As you read this, I will be in a car heading to a college in the middle of Pennsylvania where I will leave my only daughter to start her adult life without me. I am equal parts miserable and giddy with excitement. The misery is about me and the sadness I will feel when my high energy, joyful daughter leaves our home. The excitement is all about the fabulous journey she is about to take. Ultimately, I vow to be more joyful than miserable, especially in her presence.
Yet this is also a time for me to reevaluate myself, who I am, and who I want to be for the rest of my life. Motherhood defined me more than anything else I’ve ever done in my life. If asked to choose whether I was a woman, a psychologist, a wife, or a mother first, I would have said mother. I try not to judge that, but there are days that I worry about putting most of my eggs in my kid’s baskets.
What happens when one isn’t needed to mother anymore?
A few years ago when my oldest child went to college, I felt lost and without a dream for my future. I’d spent so much time thinking about the future of my three kids that I left myself out of the dream. I saw myself as a mother, but what happens when one isn’t needed to mother anymore? It was a harsh wake up call, yet one that I really needed. It was time to figure out who I was as an individual, not just as the mother of my children or the wife of my husband.
It turns out that I am a woman who loves to work, to help others, to read, hike, spend time with friends and family and to challenge myself to do more in and with my life. I encourage other women to do the same. Who are you as your mothering duties start to lessen? What drives you? How do you want to contribute to the world? What legacy do you want to leave besides the one of raising wonderful children?Show your children how to live a full life by finding out who you are after they become adults. Click To Tweet
There is no right or wrong answer, but asking the question will be the best way for you to let your children fly off into beautiful adult lives of their own. Finding ourselves at any stage of life is a joyful adventure and one that each of us deserves. Show your children how to live a full and complete life by finding out who you are after they become adults. You will be modeling one of the most important lessons in life. Let me know how you do.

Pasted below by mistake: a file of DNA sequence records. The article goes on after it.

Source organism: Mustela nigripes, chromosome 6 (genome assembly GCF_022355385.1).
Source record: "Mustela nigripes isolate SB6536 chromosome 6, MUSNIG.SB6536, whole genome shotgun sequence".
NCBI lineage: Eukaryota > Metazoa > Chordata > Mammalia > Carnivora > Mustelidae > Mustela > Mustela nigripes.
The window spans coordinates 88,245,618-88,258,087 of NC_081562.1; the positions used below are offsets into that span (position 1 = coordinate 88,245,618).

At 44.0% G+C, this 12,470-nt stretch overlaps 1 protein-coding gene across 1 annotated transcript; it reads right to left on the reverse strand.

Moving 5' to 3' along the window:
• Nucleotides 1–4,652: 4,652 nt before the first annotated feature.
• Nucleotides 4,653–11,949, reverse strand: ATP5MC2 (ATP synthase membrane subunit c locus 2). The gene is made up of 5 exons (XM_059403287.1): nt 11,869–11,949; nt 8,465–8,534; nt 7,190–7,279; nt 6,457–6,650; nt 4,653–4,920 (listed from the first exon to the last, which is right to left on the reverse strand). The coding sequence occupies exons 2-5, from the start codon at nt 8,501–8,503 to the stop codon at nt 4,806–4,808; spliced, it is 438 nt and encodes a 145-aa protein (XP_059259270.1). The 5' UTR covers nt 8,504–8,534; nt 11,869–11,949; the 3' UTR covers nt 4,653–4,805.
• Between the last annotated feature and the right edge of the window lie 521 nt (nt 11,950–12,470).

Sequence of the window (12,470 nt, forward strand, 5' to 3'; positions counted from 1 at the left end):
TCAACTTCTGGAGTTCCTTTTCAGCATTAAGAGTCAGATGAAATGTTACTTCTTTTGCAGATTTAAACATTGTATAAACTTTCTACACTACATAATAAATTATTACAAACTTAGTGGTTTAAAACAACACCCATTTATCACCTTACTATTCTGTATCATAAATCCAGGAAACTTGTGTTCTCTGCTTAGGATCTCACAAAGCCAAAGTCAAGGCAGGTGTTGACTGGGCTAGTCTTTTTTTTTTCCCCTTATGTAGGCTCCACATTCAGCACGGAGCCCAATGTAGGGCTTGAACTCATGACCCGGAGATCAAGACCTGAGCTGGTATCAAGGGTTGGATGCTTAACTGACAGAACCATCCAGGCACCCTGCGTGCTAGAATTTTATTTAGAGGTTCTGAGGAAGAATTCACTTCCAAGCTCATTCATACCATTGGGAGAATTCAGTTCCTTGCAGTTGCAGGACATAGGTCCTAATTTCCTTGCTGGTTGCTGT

Lisa Kaplin Psy. D. CPC
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Smart Women, Inspired Lives: How to Be Happy & Confident
by Dr. Lisa Kaplin
Do you long for more energy? Do you wish you could walk into any room and feel happy and confident? Do you simply want to enjoy your life more – personally and professionally? You can. Too many women today are doing more, but feeling less satisfied. Life doesn’t have to be that way. With small tweaks and simple strategies, you can enjoy a great life with soaring self-confidence, a good sense of well-being, and plenty of laughter. This easy-to-read yet profoundly impactful book will be all you need to join the tribe of smart women living inspired lives. Your life gets better right now.
About Lisa Kaplin, Psy. D, CPC
Certified Life Coach and Psychologist at Smart Women Inspired Lives.
I’m the proud owner of Smart Women Inspired Lives, where I help overwhelmed and exhausted women move from the feeling of being “stuck” into a life filled with calm, confidence, and joy. In addition to the posts and articles I write, I offer individual and group life coaching sessions, classes and speaking engagement opportunities.
Let’s face it, parenting can be really hard. Sometimes we aren’t sure how to handle really tough situations or really tough kids. Lisa has worked with parents since she started her training as a psychologist and has helped so many of them learn the best tools to relate better to their children, handle difficult decisions, and how to assess whether their child needs more help than just parenting.
If you are ready to change the relationship with your children and feel more confident in your role as a parent, Lisa’s parent coaching is right for you. She does parent coaching either with you or with you and a parenting partner.
|Looking for Passion in all the Wrong Places||The Fourteen-Year Pain Lesson|
|Looking for Passion in all the Wrong Places|
|The Fourteen-Year Pain Lesson|